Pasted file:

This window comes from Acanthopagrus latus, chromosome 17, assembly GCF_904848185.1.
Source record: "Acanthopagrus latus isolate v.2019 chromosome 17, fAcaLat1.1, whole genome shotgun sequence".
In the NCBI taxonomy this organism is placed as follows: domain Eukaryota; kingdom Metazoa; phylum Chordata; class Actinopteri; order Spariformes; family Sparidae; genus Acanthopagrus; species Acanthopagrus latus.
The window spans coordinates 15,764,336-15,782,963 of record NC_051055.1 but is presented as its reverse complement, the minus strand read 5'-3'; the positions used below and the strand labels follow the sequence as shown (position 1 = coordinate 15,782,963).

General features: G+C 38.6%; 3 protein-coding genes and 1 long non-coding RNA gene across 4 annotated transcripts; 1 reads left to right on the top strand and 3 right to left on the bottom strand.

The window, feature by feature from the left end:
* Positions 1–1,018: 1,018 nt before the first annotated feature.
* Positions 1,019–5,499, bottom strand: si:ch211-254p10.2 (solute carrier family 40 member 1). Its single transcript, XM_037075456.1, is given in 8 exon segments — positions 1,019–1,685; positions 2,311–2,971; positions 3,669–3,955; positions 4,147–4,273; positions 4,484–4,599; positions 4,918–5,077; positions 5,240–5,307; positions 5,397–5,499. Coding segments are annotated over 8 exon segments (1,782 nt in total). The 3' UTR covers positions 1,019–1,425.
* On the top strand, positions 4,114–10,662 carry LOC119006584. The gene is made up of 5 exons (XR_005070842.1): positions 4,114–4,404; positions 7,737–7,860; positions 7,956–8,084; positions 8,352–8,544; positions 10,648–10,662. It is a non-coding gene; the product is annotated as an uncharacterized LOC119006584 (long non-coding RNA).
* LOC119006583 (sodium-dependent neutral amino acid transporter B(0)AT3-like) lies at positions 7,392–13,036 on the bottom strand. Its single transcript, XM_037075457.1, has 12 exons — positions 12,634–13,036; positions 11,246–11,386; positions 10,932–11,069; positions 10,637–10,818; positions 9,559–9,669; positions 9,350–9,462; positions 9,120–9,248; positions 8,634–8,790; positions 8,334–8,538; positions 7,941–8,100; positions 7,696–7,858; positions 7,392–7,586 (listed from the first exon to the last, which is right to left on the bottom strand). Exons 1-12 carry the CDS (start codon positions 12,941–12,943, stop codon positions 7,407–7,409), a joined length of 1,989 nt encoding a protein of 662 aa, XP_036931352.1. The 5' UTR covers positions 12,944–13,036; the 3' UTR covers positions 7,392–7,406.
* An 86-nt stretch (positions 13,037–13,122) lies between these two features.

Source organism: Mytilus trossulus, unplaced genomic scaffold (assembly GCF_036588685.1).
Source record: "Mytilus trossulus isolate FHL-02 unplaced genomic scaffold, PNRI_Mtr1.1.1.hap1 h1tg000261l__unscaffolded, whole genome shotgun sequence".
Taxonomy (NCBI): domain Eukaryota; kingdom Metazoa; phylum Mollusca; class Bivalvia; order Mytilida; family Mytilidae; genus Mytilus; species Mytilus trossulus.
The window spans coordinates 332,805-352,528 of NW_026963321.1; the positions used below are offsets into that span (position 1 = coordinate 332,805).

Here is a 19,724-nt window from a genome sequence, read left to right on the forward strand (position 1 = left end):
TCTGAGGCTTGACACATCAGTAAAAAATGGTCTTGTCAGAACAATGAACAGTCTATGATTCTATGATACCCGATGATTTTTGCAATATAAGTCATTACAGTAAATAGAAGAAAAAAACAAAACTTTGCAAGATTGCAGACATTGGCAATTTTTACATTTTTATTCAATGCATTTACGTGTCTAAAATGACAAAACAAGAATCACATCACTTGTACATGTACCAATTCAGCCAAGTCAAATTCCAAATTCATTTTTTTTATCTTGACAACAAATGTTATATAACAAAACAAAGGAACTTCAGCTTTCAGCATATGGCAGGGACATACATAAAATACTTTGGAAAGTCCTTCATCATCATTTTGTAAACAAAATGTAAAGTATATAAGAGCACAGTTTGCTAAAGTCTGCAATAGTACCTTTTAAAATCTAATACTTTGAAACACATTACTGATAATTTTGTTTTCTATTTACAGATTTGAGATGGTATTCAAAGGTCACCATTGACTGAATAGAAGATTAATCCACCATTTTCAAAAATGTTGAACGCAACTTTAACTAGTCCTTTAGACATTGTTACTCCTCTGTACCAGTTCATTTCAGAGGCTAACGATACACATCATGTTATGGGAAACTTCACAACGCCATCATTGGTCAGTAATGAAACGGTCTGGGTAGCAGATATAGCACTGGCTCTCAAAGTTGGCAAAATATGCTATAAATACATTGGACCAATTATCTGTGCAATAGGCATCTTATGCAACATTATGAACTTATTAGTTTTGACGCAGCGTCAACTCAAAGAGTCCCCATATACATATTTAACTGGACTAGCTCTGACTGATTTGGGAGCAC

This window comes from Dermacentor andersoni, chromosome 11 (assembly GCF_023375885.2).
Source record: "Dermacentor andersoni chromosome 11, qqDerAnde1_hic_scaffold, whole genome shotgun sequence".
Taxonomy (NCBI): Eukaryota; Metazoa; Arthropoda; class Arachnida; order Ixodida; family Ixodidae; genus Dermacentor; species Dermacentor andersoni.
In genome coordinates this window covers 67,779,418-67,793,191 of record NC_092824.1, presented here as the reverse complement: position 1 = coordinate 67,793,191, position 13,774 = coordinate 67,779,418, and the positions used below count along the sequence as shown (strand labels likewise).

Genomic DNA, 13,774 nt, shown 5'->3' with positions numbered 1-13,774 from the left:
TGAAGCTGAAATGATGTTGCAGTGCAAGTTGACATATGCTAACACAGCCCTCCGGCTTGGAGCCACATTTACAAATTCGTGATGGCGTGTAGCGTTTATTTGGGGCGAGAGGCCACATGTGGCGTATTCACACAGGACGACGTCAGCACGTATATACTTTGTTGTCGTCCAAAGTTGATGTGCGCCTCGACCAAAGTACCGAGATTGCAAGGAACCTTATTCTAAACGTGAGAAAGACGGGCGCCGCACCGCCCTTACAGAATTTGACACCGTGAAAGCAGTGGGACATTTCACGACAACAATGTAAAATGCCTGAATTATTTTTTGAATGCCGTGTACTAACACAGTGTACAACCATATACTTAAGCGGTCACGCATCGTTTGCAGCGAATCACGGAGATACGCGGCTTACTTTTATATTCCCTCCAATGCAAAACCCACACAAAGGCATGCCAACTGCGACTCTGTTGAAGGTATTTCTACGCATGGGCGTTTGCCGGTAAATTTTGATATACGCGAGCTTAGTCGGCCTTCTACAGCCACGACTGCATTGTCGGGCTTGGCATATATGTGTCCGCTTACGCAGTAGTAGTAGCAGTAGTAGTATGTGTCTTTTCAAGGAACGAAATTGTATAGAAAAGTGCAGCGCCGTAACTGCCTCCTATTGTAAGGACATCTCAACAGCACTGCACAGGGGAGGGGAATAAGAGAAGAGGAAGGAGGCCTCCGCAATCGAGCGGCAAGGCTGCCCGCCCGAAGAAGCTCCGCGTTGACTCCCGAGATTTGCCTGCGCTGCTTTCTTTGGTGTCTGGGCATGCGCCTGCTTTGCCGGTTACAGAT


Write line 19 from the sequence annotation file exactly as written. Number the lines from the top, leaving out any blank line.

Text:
Source record: "Dermacentor andersoni chromosome 11, qqDerAnde1_hic_scaffold, whole genome shotgun sequence".